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Don't Scare the Hare: Without question, the worst gameshow in the world, ever

Don't Scare The Hare, the BBC's newest Saturday night gameshow, is the first programme to be created at the new MediaCityUK complex in Salford, Manchester. The Beeb are investing £1 billion in their new flagship Northern headquarters, so you may think the first show they've chosen to make there is an innovation in the field of light entertainment, a watershed moment in broadcasting history. You may think that, but you'd be wrong - Don't Scare The Hare is, without question, the worst game show in the world, ever. For the uninitiated, here's the premise. Contestants enter a cartoonish forest - all yellow trees and purple skies - which looks like somewhere the Teletubbies might go camping. There the contestants compete in challenges to collect carrots, and those with the most win. But stopping them from completing these challenges - which, incidentally, are called things like (haha!) Pond Memories or (hehe!) What's Up Shock - is a four foot tall robotic hare, who will steal the carrots back if disturbed. If this sounds like an outrageously naff idea for a TV programme, that's because it is. There are oodles of things wrong with Don't Scare The Hare, but chief among them is the titular character himself. The hare's name is Hare. God only knows how long it took to come up with that. And he is a 'he' rather than an 'it', by the way. We know this because he has a crush on Fiona Bruce from the Antiques Roadshow. Yes, really. Traditionally, rabbits and hares are portrayed as cute and lovable - think of Watership Down, or Thumper from Bambi. Hare single-handedly bucks this trend by being not just annoying but terrifying as well. With his white plastic body and glowing eyes, he resembles Sonny from I, Robot: a sort of sleek, frightening Terminator figure sent back through time to destroy the Beeb's reputation. As gameshow mascots go, Hare is decidedly sub-par. A bipolar bunny is not what most people want from their teatime entertainment. 3-2-1 had Dusty Bin, with his big red nose and toothy smile. Bullseye had Bully, a jolly bovine darts king. Catchphrase had Mr Chips; a robot, yes, but a cheerful golden one with a fondness for neckerchiefs. All these sprites are better than Hare, who simply stands about, wiggling his evil nose, squeaking his menacing squeak. (A quick aside; do you think they tried any other animals before settling on a bunny? What would the show have been called if it was based around another creature instead? Don't Shock The Croc, perhaps? Don't Upset The Egret?) Presiding over the madness is Jason Bradbury, dressed like the demented spawn of Harry Hill and Gok Wan. One can't help but feel sorry for lovely Jason. In the first episode he introduces himself: "I live in a magical forest with my mate Hare", he says, barely audible over the sound of his gritted teeth. Jason is presenter of The Gadget Show and a noted technophile, so it's highly likely that he was attracted to the job because he thought Hare would be some kind of cool, futuristic cyborg. How disappointing for him, then, when he turned up at work on his first day to find that his co-star was basically just a giant toy, with animatronics no more advanced than something you might find on sale for two quid at Poundstretcher. With its garish sets, groan-inducing puns and comedy mascot, Don't Scare The Hare seems more like a kids show than a primetime one. But the contestants aren't bright-eyed youngsters; they are po-faced 40-year-olds, rolling around in pyjamas, popping balloons and shedding any dignity they may once have had. There may be a recession on, but just how desperate for money are people these days? Staying on the subject of money, what princely sum do you suppose contestants are rewarded with for their efforts? £15,000. In the world of UK gameshows, fifteen grand is chump change. On Beat The Star, the prize on offer is £50k; on Ant & Dec's Push The Button, it's £100k; on Deal Or No Deal it's a quarter of a million and a hug from Noel Edmonds, although the latter should really be a booby prize. If you haven't seen Don't Scare The Hare, sadly you're already too late. After a mere six episodes, it has been cancelled by the BBC. They've even removed it from iPlayer, pretending it doesn't exist as if it was the drunken uncle at a family party who has a few too many brandies and turns a bit racist. Their embarrassment is understandable. After all, the programme is more like a drug-induced nightmare than a gameshow. What isn't understandable, however, is how the hell they let the thing on air in the first place. Come back Bruce Forsyth - all is forgiven. )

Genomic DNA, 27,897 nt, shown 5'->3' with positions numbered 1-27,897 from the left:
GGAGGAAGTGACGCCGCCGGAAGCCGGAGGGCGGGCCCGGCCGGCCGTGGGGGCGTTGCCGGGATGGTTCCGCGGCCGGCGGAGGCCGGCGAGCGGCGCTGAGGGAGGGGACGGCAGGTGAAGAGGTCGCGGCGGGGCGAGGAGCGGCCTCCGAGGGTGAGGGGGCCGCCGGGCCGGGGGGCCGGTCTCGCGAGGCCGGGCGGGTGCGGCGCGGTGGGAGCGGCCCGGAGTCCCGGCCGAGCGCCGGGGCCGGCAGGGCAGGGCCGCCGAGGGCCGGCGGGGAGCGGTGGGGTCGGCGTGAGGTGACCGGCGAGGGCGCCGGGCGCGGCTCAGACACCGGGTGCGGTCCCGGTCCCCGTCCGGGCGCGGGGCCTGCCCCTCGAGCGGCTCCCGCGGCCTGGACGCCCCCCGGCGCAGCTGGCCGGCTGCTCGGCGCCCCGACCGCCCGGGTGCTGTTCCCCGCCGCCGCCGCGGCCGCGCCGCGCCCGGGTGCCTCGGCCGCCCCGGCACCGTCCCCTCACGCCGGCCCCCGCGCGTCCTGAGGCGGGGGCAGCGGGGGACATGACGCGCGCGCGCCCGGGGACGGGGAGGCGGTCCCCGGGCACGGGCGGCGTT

Next article in issue 40

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